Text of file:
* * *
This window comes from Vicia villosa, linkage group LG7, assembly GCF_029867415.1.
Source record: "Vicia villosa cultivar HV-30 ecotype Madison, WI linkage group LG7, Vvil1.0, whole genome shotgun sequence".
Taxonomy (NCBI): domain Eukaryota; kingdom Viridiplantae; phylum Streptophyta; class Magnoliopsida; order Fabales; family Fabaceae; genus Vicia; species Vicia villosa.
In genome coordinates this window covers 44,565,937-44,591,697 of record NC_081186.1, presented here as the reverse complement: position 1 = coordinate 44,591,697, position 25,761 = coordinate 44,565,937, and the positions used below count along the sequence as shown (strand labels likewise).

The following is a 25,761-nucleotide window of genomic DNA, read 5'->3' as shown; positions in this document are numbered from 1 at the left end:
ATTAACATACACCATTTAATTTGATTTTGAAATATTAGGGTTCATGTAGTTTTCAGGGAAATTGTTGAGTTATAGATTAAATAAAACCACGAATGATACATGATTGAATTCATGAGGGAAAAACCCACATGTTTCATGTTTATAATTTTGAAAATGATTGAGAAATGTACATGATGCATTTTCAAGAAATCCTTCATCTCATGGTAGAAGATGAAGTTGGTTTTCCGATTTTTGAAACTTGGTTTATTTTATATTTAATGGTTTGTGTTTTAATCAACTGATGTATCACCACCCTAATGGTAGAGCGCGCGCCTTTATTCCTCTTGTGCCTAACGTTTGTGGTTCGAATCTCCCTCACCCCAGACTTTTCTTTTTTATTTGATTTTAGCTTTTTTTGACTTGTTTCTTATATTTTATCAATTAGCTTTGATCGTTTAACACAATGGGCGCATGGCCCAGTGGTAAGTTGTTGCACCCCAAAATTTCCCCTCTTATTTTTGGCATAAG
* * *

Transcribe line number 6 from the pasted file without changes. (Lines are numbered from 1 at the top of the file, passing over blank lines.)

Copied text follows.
ATTAACATACACCATTTAATTTGATTTTGAAATATTAGGGTTCATGTAGTTTTCAGGGAAATTGTTGAGTTATAGATTAAATAAAACCACGAATGATACATGATTGAATTCATGAGGGAAAAACCCACATGTTTCATGTTTATAATTTTGAAAATGATTGAGAAATGTACATGATGCATTTTCAAGAAATCCTTCATCTCATGGTAGAAGATGAAGTTGGTTTTCCGATTTTTGAAACTTGGTTTATTTTATATTTAATGGTTTGTGTTTTAATCAACTGATGTATCACCACCCTAATGGTAGAGCGCGCGCCTTTATTCCTCTTGTGCCTAACGTTTGTGGTTCGAATCTCCCTCACCCCAGACTTTTCTTTTTTATTTGATTTTAGCTTTTTTTGACTTGTTTCTTATATTTTATCAATTAGCTTTGATCGTTTAACACAATGGGCGCATGGCCCAGTGGTAAGTTGTTGCACCCCAAAATTTCCCCTCTTATTTTTGGCATAAG